When we see images of motorbikes being stolen, they’re most likely dramatic shots of angle-grinder-wielding scumbags attacking a chain, with sparks flying. But did you know that outside of city-centres the most common way that motorbikes are stolen is by being lifted into a van.
If it isn’t locked to something, it’s at a higher risk of being stolen be thieves in this way. It takes just 30 seconds to hoof a bike into the back of a van and the thieves can then deal with the locks out of public view.
This is where a ground anchor and a decent chain come in to play. You can pick up a ground anchor from as little as £15 but we’d recommend spending a bit more? Why? Because the more expensive ground anchors are made from stronger materials which will resist attacks from sledge hammers, angle grinders and freeze-attacks.
There are two types of ground anchor; those that bolt in to something and those that are concreted in. Pick the type that works for you.
The bolt-in types require strong drill bits to drill holes into the ground (or wall) and you then secure it with bolts and drive ball-bearings into the bolt heads to prevent them from being unscrewed. With the right tools, you can install one in 30 minutes.
If you’re drilling in to concrete you’ll need an SDS drill and some decent drill-bits. I bought an SDS hammer drill like this one which I then sold on Gumtree the next day. A normal drill will just about do it but you’ll take a hell of a lot longer (approx. 20 mins per hole compared to 5 with a hammer drill). I know because I tried and failed with a normal drill!
You’ll then need a quality drill bit. The drill above comes with a few sizes which will be great for drill pilot holes. Ultimately you’ll need a 16mm hole for most bolt-down ground anchors. This SDS drill bit is a good choice and not expensive.
Before you buy your drill bit, check what size your ground anchor manufacturer recommends.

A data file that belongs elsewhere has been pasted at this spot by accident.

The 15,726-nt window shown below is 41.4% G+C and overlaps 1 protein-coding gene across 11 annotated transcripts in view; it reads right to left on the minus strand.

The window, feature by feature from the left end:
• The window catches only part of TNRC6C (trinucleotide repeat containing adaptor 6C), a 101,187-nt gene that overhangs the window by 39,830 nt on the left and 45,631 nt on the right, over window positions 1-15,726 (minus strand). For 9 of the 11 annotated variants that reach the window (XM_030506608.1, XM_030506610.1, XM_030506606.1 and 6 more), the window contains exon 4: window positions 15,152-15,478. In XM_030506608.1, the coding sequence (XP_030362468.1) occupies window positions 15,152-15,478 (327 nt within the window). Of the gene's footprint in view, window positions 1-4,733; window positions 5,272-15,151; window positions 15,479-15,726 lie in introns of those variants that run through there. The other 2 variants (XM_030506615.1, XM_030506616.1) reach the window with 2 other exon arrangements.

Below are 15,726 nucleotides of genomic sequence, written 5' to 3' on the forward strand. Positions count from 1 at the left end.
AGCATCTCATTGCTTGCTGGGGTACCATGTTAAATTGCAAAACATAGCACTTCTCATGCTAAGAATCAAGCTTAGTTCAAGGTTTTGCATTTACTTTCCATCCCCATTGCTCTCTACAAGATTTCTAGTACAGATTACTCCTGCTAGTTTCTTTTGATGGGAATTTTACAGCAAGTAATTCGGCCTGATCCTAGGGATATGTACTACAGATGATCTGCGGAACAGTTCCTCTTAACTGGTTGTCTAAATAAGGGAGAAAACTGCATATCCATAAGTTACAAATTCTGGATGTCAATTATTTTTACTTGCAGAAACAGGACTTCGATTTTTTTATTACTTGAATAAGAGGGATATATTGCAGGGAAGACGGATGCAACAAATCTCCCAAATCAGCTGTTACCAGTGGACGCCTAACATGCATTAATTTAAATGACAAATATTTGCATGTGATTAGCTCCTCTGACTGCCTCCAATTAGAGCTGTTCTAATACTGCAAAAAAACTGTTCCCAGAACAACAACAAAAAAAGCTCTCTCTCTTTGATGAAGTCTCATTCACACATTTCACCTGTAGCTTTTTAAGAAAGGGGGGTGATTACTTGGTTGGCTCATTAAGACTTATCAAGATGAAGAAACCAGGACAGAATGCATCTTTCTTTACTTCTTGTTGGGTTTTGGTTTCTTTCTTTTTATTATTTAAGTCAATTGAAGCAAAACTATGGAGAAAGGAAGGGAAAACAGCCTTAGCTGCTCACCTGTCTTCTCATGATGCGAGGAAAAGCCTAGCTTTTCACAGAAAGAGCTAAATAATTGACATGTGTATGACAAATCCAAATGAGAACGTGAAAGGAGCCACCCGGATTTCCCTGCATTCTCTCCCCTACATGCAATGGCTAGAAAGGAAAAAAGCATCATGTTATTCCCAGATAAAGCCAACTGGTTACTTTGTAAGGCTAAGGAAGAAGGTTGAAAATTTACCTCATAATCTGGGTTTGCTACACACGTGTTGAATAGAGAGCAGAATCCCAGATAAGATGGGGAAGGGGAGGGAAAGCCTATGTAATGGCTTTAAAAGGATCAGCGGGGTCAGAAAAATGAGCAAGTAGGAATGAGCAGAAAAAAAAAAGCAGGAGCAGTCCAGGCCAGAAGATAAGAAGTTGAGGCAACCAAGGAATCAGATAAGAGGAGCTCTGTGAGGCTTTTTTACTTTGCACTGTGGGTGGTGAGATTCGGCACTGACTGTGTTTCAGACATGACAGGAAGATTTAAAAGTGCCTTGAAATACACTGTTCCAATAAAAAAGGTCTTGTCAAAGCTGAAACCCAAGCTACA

A robust deterrent made from hardened steel. The Mammoth Bolt In comes with straightforward instructions, a fitting kit including four bolts, an allen key and hammer-in ball bearings. It’s big enough to fit even a 16mm chain.
Luma are a quality manufacturer and this ring-type ground anchor can also be wall mounted. It’s made form hardened steel and the nature of the ring means it move, making it very hard for thieves to get any purchase on it. Another bonus is it sits flush when unused meaning you’re less likely to trip over it.
Mammoth’s chunky concrete-in ground anchor is made from hardened steel and features a rotating top ring which makes it easy to feed your chain through and position your bike but harder for thieves to get purchase on your chain or the ground anchor.
I you want a smart-looking ground anchor that disappears when not in use, the Autolok Ground Anchor is a great choice. It is sunk underground and when not being used it won’t be a hazard – you can drive your car over it and you won’t ruin is integrity. Made from heavy-duty steel with an anti-corrosion finish, it’s built to last.
Not everyone has £50 to spend on a ground anchor. If you’re on a budget, your best bet is to get a bolt-in ground anchor which you can bolt in to the floor (or wall) with ease.